Budget overruns can be mixed blessing in case of recession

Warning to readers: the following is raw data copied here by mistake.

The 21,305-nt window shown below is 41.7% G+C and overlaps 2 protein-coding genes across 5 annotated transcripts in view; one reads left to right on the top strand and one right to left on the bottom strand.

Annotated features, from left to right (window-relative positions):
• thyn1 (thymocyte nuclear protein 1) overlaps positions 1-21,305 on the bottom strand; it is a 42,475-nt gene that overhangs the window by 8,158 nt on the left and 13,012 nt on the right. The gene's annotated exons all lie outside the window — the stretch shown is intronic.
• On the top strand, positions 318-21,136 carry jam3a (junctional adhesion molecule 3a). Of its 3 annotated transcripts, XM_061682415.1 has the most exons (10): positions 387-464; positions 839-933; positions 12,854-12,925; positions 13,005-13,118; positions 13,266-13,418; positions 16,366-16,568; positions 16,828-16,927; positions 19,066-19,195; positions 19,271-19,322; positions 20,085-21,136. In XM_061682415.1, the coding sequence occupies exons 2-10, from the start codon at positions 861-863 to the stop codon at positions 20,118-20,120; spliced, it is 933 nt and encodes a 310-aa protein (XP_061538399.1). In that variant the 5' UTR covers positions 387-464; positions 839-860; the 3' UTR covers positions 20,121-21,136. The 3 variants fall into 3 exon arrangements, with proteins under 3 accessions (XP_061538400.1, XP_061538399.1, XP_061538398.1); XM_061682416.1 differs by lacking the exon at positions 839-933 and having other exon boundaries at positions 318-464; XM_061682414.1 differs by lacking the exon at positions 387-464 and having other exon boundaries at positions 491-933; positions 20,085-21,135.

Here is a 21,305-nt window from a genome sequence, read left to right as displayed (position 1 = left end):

The unveiling of draft budgets every autumn is always expected to give rise to political controversy and frequent quarrels among ministers over the distribution of expenses; most times, the repercussions on the economy as a whole, the incomes and the employment of the taxpayers elude proper attention. From this point of view, the news for 2003 is both good and bad; the bad news for Economy and Finance Minister Nikos Christodoulakis may actually prove pleasant news for everyone else. Most Olympic projects will have to be completed with funds from the public investment program in next year’s budget. And because these projects have to be delivered at certain dates well before the Games so that trials events can be held, experience tells us we have to expect cost overruns. Overspending is an unpleasant prospect for Christodoulakis but could enable the Greek economy to buck the trend – or at least ameliorate the effects – of a deepening global recession. This is the pleasant side of things, on condition, of course, that the benefits trickle through to the entire economy. In fact, the resistance of the Greek economy to the recession would appear to depend to a large extent on the practice of project contractors presenting cost overruns. However, an increase in public investment could upset the delicate fiscal balance at a time when the European Commission considers it a priority task to keep a watchful eye on the data presented by national governments. In Portugal, the government was forced to fully revise initial projections and the indications are that it will receive a warning from the Commission for having exceeded the ceiling of public debt. We may recall that Greece currently holds the presidency of the eurogroup, the member states of the eurozone. This has been largely forgotten because in reality, the presidency is effectively not exercised. Commissioner for Monetary Affairs Pedro Solbes seems to be effectively exercising this function, and the Greek government will look in an even worse position if its fiscal policy is seen to be leaving a lot to be desired. It would be very unfortunate, for instance, if it shows a budget surplus when actually running a deficit. This may be the reason why the Greek government has preferred to assume a «shadow» role in the presidency while others play the real Stability and Growth Pact game. The stagnation of the European economy has brought to prominence again the role of the State and the option for increasing deficits in order to boost economic activity. As regards the Greek economy itself, the most pertinent question arising is why employment and the profits of enterprises are not rising when so much of national and EU resources are devoted to investment. The answer lies in the lack of structural reforms, but this issue is not on the European agenda. It seems, after all, that the avoidance of political cost is not an exclusively Greek habit.